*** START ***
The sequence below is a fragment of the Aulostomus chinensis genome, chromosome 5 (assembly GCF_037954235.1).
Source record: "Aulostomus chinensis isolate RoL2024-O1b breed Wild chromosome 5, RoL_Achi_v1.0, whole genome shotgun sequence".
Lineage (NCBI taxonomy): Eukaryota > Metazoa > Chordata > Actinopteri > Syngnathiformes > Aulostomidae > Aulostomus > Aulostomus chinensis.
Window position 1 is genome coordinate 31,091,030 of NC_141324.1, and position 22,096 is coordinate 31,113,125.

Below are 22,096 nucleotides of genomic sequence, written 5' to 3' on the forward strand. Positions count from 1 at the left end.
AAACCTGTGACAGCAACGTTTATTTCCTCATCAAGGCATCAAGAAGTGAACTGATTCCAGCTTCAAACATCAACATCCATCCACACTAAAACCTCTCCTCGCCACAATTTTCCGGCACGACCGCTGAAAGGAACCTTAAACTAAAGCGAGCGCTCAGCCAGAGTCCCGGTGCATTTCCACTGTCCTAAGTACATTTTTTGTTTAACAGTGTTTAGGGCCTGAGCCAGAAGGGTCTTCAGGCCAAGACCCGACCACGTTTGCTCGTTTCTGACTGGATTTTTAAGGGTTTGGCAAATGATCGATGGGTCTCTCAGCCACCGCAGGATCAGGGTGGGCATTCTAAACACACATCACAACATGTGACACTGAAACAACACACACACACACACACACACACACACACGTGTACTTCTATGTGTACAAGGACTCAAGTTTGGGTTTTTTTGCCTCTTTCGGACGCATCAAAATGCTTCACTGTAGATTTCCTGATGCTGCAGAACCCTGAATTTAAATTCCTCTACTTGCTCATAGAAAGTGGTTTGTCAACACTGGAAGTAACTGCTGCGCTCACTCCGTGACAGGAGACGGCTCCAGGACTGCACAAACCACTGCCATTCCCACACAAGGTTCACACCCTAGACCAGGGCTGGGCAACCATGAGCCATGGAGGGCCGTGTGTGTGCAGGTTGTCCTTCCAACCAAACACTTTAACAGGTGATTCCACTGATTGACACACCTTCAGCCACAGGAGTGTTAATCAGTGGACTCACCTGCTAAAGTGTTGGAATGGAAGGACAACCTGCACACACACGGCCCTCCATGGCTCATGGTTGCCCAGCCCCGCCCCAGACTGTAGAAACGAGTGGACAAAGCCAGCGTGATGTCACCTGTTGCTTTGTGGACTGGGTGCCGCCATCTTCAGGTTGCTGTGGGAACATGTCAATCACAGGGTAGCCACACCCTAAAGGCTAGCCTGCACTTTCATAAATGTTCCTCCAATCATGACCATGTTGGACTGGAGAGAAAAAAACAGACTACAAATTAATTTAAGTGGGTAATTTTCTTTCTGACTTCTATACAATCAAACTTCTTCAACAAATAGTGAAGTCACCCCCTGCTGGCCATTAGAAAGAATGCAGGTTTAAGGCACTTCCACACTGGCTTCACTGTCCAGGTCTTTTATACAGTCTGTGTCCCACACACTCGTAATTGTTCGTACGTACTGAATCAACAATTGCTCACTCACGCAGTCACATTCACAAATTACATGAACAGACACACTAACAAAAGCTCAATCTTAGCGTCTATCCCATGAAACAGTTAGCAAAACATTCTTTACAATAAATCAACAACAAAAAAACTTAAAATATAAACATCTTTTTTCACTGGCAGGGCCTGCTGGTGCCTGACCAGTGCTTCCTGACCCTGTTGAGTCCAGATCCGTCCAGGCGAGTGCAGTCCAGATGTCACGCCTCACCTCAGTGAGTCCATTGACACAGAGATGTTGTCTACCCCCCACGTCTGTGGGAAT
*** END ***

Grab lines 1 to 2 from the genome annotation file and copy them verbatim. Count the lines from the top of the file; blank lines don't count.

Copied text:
The sequence below is a fragment of the Aulostomus chinensis genome, chromosome 5 (assembly GCF_037954235.1).
Source record: "Aulostomus chinensis isolate RoL2024-O1b breed Wild chromosome 5, RoL_Achi_v1.0, whole genome shotgun sequence".